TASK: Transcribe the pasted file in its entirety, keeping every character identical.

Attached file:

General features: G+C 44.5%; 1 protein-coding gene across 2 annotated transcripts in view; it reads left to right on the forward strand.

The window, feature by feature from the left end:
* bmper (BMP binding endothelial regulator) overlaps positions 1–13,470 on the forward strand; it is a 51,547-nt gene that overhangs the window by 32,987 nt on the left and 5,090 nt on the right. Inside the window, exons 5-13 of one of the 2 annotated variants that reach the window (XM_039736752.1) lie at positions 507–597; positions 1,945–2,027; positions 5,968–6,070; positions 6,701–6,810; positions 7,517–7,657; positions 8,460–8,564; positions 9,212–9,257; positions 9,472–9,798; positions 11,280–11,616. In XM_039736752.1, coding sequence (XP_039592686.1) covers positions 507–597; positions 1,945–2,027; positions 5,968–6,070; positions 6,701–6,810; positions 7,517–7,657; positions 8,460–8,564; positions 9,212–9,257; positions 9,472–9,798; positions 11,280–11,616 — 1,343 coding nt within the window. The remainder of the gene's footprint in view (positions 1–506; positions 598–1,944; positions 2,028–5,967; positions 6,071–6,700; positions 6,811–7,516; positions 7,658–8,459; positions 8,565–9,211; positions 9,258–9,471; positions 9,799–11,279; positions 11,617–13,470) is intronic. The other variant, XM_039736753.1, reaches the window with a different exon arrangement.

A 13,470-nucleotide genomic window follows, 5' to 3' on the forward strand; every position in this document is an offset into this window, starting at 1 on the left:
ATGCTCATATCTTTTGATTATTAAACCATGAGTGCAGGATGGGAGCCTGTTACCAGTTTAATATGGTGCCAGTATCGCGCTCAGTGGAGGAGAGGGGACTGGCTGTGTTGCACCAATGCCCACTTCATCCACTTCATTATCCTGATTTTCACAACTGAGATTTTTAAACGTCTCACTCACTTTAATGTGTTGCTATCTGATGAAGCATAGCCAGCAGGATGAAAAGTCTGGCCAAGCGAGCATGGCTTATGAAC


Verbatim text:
General features: G+C 44.5%; 1 protein-coding gene across 2 annotated transcripts in view; it reads left to right on the forward strand.

The window, feature by feature from the left end:
* bmper (BMP binding endothelial regulator) overlaps positions 1–13,470 on the forward strand; it is a 51,547-nt gene that overhangs the window by 32,987 nt on the left and 5,090 nt on the right. Inside the window, exons 5-13 of one of the 2 annotated variants that reach the window (XM_039736752.1) lie at positions 507–597; positions 1,945–2,027; positions 5,968–6,070; positions 6,701–6,810; positions 7,517–7,657; positions 8,460–8,564; positions 9,212–9,257; positions 9,472–9,798; positions 11,280–11,616. In XM_039736752.1, coding sequence (XP_039592686.1) covers positions 507–597; positions 1,945–2,027; positions 5,968–6,070; positions 6,701–6,810; positions 7,517–7,657; positions 8,460–8,564; positions 9,212–9,257; positions 9,472–9,798; positions 11,280–11,616 — 1,343 coding nt within the window. The remainder of the gene's footprint in view (positions 1–506; positions 598–1,944; positions 2,028–5,967; positions 6,071–6,700; positions 6,811–7,516; positions 7,658–8,459; positions 8,565–9,211; positions 9,258–9,471; positions 9,799–11,279; positions 11,617–13,470) is intronic. The other variant, XM_039736753.1, reaches the window with a different exon arrangement.

A 13,470-nucleotide genomic window follows, 5' to 3' on the forward strand; every position in this document is an offset into this window, starting at 1 on the left:
ATGCTCATATCTTTTGATTATTAAACCATGAGTGCAGGATGGGAGCCTGTTACCAGTTTAATATGGTGCCAGTATCGCGCTCAGTGGAGGAGAGGGGACTGGCTGTGTTGCACCAATGCCCACTTCATCCACTTCATTATCCTGATTTTCACAACTGAGATTTTTAAACGTCTCACTCACTTTAATGTGTTGCTATCTGATGAAGCATAGCCAGCAGGATGAAAAGTCTGGCCAAGCGAGCATGGCTTATGAAC